That’s why you wanna list 10 small ideas that you can sell that are representative of your bigger vision, but these are just small transactions that you can get going right now and try to get to three customers as soon as possible.

Story number two: What is usually the one last thing that your customers see before they actually purchase?

I asked this question, and it’s getting quite a good response, and let us shift gears to ZMOT.

Now, the first moment of truth is when your prospect actually decides to purchase your product.

Now, what is ZMOT?

Popularized by Google, the zero moment of truth is when your prospect performs research to validate your deal.

They saw your deal somewhere, maybe through search or ads or social and they’re trying to do their homework.

If they’re happy with what they see, that is the zero moment of truth.

Now, when they’re trying to make the buying decision, what changes their mind, or what elicits their interest in actually making the buying decision?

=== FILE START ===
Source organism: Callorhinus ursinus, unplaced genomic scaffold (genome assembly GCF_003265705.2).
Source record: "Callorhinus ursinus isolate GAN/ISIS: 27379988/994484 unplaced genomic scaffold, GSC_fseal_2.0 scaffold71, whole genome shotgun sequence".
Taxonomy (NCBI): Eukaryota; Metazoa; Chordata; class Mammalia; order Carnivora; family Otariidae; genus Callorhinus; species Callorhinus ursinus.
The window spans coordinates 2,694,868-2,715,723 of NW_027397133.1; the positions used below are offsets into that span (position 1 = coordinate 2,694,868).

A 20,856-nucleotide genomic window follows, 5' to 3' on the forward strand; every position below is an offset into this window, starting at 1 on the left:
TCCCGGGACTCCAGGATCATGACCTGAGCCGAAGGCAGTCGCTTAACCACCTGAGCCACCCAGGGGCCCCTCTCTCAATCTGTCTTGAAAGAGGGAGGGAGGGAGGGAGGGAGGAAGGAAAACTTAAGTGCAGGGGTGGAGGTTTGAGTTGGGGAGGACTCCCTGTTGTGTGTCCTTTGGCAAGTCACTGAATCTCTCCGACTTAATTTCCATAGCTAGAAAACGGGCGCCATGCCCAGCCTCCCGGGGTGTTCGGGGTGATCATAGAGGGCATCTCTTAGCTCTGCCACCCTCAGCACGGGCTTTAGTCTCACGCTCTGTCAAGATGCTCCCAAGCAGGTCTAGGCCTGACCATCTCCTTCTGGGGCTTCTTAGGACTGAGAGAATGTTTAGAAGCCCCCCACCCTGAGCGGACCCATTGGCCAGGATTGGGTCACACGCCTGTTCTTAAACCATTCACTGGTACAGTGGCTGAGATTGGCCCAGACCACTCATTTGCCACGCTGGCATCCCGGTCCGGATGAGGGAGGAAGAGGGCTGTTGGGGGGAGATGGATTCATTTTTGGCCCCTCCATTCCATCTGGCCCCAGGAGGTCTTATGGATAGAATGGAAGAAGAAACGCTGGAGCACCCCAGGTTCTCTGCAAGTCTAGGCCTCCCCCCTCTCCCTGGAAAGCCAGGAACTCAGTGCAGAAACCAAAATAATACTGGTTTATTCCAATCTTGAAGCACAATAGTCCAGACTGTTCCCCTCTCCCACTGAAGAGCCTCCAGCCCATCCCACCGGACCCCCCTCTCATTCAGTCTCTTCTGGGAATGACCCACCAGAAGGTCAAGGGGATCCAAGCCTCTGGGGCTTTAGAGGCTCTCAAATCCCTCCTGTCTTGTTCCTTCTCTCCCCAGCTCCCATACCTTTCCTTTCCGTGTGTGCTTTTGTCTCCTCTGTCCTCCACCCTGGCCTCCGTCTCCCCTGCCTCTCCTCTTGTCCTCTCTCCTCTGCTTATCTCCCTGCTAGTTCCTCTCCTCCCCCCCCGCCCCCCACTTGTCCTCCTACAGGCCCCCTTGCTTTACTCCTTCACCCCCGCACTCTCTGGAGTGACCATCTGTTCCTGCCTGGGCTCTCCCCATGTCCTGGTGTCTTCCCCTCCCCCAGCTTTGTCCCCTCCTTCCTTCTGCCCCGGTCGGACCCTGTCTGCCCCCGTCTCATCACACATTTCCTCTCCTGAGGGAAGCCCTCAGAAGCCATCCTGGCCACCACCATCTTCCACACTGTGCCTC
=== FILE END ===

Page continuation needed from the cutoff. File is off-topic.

Popular answers of the community at WarriorForum.com include discounts, coupons, testimonials, and scarcity.

Makes so much sense, so guys, keep on presenting discounts, coupons, testimonials, and time-bound offers.

My five-minute tip that’s very actionable to get the ball rolling is to Google search for your category’s buyers guide.

That is what people check out during the ZMOT.

Now, if you’re the buyer of your product and you’re assessing this specific solution versus the endless list of options for someone who might be looking for other ways to spend their dollars, what would you wanna research?

Are you gonna research for reviews or price comparison? That’s what you would usually see in a buyers guide, right? So you wanna audit the buyers guide, Googling and researching experience when a customer is looking for testimonials, reviews, coupons, time-bound offers, and alternatives.

Story number three: This is a new infographic that we’re creating at NorthStories.io and this is about the use of email marketing to turn customers into, to turn subscribers into customers.

  1. Number one, you wanna capture emails of leads so you can get in touch.
  2. Number two, you wanna actually keep in touch.
  3. Finally at some point, after delivering enough free value, you wanna present your offer.